The front cover of a prospectus presented to the Community Council at Campbeltown announces: ‘Launch of Vehicle and Passenger Ferry Troon-Campbeltown-Ballycastle’.
Before anyone gets over excited, as soon as you move to the inside page, this is modified to ‘Establishment of vehicle and passenger ferry…’
This sums up the proposition.
What is being launched here is a very large kite, to try to attract investors for something that exists only in the imagination.
The proposition is so far astray of reality that it says:
- Troon: ‘sits in the beautiful and under rated Dumfries and Galloway’
- discusses unemployment problems in Dumfries and Galloway, an area it is clearly certain affects Troon
- says Campbeltown and South Kintyre are cut off from supplies when the road closes with landslides;
- describes the leg of the route from Campbeltown to Ballycastle as crossing ‘St George’s Channel’ [between south east Ireland and south Wales] – where it helpfully notes that ‘the weather is unpredictable’
Navigation just might be a bit of a lucky dip here.
These and other rather major flaws in the proposers’ understanding of the operation they themselves are promoting are proof of the hot air below this kite.
An empty vessel
There is no boat – only boats they might buy if they had the money.
There appears to be no upfront money. The ‘project’ is looking for investment of £5 million – on the promise of an operation that will return a profit in only its second year of operation.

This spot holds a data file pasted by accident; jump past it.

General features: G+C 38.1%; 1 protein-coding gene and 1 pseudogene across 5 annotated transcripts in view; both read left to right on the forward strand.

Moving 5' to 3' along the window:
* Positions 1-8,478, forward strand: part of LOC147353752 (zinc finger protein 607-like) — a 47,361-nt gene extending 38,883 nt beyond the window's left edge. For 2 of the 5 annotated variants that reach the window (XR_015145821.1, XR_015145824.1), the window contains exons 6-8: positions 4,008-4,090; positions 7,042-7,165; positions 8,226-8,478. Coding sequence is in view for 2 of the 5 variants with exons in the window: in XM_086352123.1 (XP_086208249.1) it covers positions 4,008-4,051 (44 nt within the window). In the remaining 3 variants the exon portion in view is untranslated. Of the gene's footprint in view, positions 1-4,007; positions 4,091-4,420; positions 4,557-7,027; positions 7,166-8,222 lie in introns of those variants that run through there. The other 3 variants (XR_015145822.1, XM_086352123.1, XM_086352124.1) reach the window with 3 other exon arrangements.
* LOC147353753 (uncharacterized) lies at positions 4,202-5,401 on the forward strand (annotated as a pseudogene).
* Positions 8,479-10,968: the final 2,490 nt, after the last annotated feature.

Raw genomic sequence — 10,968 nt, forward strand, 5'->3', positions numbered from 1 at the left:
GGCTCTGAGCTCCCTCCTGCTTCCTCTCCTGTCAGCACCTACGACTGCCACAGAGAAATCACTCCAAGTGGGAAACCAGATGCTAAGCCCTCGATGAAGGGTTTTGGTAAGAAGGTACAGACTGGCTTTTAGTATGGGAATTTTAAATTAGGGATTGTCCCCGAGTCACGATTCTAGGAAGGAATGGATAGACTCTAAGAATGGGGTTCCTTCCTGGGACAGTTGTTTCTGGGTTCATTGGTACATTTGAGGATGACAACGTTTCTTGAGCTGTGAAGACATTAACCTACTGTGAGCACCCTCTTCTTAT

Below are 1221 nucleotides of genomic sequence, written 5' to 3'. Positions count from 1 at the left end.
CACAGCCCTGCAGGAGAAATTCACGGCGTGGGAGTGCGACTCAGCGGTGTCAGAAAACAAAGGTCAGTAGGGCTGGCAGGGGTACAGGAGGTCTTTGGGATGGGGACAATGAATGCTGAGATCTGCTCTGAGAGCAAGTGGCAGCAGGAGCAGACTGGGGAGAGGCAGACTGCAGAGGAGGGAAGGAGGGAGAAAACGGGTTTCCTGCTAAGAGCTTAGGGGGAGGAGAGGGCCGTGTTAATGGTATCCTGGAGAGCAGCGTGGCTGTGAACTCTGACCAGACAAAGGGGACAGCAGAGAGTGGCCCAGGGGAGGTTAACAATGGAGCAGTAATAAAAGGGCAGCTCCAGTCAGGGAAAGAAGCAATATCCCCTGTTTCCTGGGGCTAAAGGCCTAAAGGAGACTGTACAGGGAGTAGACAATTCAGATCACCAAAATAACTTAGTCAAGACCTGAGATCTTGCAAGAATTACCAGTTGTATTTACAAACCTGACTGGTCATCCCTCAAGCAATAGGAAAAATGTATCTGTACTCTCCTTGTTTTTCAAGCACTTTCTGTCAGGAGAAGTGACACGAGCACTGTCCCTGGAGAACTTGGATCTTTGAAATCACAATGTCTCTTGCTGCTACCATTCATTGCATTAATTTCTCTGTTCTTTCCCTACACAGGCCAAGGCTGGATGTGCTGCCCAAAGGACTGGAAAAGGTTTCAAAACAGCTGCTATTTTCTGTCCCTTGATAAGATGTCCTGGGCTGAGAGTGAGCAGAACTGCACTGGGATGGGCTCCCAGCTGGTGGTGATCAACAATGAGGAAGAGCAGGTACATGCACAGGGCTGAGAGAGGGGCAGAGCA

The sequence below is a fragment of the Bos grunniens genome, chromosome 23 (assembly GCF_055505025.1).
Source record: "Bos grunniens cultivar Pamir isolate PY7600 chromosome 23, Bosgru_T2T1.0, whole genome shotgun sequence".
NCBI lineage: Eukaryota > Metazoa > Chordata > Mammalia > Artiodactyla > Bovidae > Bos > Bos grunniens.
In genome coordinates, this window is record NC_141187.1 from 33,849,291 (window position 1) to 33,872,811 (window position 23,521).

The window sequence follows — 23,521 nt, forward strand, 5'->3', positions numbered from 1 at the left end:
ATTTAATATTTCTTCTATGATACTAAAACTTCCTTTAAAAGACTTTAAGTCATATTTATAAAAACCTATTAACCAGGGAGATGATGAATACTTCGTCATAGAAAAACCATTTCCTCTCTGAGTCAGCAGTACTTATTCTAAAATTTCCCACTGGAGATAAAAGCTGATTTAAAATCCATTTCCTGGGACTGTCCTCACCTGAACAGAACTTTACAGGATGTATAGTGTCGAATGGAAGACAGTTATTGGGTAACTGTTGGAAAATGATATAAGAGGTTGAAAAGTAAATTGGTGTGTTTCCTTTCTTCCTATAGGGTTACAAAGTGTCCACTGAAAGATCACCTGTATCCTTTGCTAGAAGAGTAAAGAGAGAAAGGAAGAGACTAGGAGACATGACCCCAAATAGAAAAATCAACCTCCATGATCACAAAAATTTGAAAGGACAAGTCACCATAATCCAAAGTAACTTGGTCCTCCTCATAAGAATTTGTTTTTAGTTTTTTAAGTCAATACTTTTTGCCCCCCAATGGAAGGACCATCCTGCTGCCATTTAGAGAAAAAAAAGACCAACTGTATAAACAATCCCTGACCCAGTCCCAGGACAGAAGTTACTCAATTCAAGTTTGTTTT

Commercially, that would be some trick.
And we have around ten years to go before we start to clear the long depression caused by the banks, with the euro still to play to whatever finale emerges. Where can the markets they claim possibly come from?
If these guys were that good and if the estimated markets on the route were this hot, they’d be household names and Troon, Campbeltown and Ballycastle would already have such a route and booming local economies.
As they say, if it looks too good to be true, it ain’t.
If this kite stayed aloft, the plan is to contract the service to Barry Shipping, an Irish company with no track record and established only a year ago in 2011.
The very repetitive prospectus is riddled with errors of fact and understanding and with omissions. A few examples are:
- There is no mention of security services or costs which are unavoidable.
- Kintyre Express, which has been running a small fast passenger service on the Campbeltown-Ballycastle route for three years, is described as taking 11 hours for the passage. We never knew Redbay Boats were pedal powered.
- ‘This service will be standalone – not part of government nor funded by it…’ – yet it has approached VisitScotland and Argyll and Bute Council for support.
- Kintyre and Campbeltown are described as suffering from ‘distance from public transport’ – yet there are two daily flights between Campbeltown and Glasgow and four return coach services a day between Campbeltown and Glasgow in winter, five in summer.
- Potential investors are to be reassured by the statement that the three year only, late 1990s, previous service from Campbeltown to Ballycastle [operated latterly by Sea Containers] received no public subsidy – yet there were the matters of a deeply depressed vessel purchase price [see below] and the building of shore facilities – terminal buildings, linkspans etc to support the venture.
- The prospectus has knocked off images and logos throughout its presentation, lifted without permission from other companies websites, like P&O - and added (as under the ‘cross sales’ section) in a manner which implies support from these companies.
A one-ship operation
What is proposed is a year round one-ship operation.
A one-ship job creates three immediate problems:
- annual maintenance/refit time out of schedule [which the proposal, unsurprisingly, does not mention];
- no service at all, with no warning – if the one boat hits a technical problem – yet the prospectus makes great play of its certainty to attract a large freight market through ‘frequency and reliabiity’ – neither of which can possibly be promised or delivered by a one-ship operation;